SAVED BY A SONG
When Sankey Sang On Christmas Eve
It happened that on Christmas Eve of the year 1875, Ira D. Sankey (to whom God had given wonderful power to sing the Gospel, and who worked with Dwight L. Moody) was traveling by steamboat up the Delaware River. It was a calm, starlit evening and there were many passengers gathered on the deck. Mr. Sankey was asked to sing, and, as always, he was perfectly willing to do so. He stood there leaning against one of the great funnels of the boat and his eyes were raised to the starry heavens in quiet prayer. It was his intention to sing a Christmas song, but somehow he was driven to sing …
There was a deep stillness. Words and melody, wending forth from the singer's soul, floated out over the deck and the quiet river. Every heart was touched. After the song was ended a man with a rough, weather-beaten face came up to Mr. Sankey and said,
"Did you ever serve in the
"Yes, answered Mr. Sankey. "in the spring of 1860."
"Can you remember if you were doing picket duty on a bright moonlit night in 1862?"
"Yes," answered Mr. Sankey, very much surprised.
"So do I," said the stranger, "but I was serving in the Confederate Army. When I saw you standing at your post I thought to myself: 'That fellow will never get away from here alive.' I raised my musket and took aim. I was standing in the shadow completely concealed while the full light of the moon was falling on you. At that instant, just as a moment ago, you raised your eyes to heaven and began to sing. Music, especially song, has always had a wonderful power over me, and I took my finger off the trigger.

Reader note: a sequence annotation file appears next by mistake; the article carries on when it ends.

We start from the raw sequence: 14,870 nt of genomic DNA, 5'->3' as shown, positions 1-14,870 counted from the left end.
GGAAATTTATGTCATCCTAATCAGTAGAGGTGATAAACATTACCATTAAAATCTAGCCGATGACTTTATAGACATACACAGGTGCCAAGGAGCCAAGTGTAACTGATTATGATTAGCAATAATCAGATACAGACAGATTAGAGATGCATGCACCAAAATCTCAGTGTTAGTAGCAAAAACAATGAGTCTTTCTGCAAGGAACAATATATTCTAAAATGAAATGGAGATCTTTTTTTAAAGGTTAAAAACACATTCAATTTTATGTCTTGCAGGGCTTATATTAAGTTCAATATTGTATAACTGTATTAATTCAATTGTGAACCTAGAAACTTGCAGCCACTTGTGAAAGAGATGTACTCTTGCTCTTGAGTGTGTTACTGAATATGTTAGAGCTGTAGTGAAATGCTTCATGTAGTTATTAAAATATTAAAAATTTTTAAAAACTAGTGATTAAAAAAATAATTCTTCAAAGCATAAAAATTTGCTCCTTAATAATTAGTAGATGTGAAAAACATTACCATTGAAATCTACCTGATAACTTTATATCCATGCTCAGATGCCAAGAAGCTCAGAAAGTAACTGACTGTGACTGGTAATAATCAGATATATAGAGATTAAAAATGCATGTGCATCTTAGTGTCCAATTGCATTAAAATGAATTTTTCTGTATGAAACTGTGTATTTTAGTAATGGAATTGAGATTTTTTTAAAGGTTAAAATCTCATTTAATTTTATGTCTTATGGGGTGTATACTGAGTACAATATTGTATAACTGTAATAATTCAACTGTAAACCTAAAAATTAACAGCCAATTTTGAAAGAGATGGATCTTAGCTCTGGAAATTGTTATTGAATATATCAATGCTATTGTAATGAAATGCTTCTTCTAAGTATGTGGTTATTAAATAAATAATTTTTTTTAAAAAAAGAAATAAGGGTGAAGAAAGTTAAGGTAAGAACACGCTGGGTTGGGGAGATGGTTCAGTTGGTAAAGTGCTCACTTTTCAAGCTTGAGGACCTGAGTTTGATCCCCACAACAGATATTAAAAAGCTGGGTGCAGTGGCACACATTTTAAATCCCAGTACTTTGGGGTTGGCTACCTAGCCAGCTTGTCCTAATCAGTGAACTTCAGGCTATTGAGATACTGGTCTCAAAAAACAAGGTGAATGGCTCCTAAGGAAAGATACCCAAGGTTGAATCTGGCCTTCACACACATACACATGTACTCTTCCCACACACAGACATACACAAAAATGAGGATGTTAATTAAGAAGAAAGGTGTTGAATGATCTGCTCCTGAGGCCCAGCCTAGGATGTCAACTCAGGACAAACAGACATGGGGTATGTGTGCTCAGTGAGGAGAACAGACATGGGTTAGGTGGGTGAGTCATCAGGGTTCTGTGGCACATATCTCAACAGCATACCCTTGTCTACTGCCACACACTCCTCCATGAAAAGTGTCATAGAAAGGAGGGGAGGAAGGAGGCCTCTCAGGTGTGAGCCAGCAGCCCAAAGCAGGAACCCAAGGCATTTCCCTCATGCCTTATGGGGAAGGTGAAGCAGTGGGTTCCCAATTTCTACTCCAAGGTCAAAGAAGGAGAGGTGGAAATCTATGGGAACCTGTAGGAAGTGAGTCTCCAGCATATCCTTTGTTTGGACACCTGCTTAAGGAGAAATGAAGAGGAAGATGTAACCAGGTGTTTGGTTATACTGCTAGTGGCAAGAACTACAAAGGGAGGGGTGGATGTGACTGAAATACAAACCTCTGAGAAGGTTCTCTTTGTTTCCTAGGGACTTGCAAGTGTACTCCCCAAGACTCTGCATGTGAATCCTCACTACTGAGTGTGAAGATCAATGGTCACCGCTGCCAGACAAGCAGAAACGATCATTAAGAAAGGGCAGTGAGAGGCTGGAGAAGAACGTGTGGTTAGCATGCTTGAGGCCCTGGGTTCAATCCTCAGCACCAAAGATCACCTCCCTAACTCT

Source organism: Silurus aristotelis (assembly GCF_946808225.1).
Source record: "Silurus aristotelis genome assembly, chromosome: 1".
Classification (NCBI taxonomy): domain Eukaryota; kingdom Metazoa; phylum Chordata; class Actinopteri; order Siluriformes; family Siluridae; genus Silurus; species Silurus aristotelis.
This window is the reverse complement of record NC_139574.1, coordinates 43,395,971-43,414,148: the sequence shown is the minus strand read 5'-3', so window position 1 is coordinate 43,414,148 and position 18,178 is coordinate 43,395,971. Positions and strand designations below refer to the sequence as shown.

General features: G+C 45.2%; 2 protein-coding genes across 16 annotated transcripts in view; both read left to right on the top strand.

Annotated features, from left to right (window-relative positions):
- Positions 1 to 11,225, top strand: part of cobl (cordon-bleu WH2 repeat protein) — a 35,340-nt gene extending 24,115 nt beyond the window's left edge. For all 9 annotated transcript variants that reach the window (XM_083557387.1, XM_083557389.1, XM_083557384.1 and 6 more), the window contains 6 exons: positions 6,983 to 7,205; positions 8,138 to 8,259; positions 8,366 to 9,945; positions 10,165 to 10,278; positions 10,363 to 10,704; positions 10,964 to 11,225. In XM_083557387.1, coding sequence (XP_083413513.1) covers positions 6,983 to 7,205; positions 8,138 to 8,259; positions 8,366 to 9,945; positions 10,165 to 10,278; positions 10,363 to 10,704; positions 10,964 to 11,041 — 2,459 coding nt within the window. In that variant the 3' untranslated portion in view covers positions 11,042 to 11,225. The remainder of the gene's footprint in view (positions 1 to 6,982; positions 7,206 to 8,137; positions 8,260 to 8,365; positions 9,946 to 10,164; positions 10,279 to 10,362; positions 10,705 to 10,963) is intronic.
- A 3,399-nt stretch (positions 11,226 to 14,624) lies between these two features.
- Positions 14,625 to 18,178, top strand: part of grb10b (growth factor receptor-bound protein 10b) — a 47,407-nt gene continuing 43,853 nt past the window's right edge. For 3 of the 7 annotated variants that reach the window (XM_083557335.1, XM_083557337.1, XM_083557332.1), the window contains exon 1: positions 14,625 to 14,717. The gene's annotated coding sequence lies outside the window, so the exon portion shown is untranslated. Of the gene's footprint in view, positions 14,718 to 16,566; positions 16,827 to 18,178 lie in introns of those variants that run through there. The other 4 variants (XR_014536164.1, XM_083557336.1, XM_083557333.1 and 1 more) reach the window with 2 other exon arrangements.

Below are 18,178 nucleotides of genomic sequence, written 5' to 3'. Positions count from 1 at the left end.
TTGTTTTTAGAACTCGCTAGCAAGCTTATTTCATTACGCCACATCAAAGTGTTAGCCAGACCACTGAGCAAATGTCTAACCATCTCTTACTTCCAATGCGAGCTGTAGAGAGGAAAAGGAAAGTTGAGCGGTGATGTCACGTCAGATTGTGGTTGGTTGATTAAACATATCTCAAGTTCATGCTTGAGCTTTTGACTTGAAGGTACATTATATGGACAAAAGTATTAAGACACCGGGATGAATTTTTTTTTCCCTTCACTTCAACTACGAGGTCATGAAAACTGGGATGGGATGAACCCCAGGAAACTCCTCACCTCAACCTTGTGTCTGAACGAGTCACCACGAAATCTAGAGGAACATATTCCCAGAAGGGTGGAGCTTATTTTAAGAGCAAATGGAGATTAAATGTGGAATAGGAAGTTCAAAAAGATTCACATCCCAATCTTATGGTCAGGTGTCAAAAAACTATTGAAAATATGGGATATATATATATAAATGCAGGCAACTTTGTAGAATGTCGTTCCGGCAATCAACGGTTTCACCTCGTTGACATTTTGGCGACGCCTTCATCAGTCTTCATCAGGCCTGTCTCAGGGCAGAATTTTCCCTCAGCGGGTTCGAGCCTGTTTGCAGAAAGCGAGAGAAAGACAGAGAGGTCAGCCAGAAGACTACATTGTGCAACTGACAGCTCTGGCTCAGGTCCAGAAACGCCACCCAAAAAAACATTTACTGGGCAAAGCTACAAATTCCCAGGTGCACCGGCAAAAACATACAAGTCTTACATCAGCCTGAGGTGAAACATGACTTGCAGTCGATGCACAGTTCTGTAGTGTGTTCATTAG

" 'Let him sing his song to the end.' I said to myself, 'I can shoot him afterwards. He's my victim at all events, and my bullet cannot miss him.'
"But the song you sang
then was the song you sang just now. I heard the words perfectly:
'We are thine do Thou befriend us;
Be the guardian of our way.'
"These words stirred up many memories in my heart, I began to think of my childhood and my God-fearing mother. She had many, many times sung that song to me. But she died all too soon. Otherwise much in my life would no doubt have been different.
"When you had finished your song, it was impossible for me to take aim at you again. I thought: ‘The Lord Who is able to save that man from certain death must surely be great and mighty' -and my arm of its own accord dropped limp at my side.
Since that time I have wandered about far and wide; but when I just now saw you standing there praying just as on that; other occasion, I recognized you. Then my heart was wounded by your song; now I wish that you may help me find a cure for my sick soul."
Deeply moved, Mr. Sankey threw his arms about the man who in the days of the war had been his enemy. And this Christmas night the two went together to the manger in Bethlehem. There the stranger found Him who was their common Saviour, and Good Shepherd, who seeks for the lost sheep until He finds it. And when He has found it He lays it on His shoulders rejoicing. - from Pilgrim Tract Society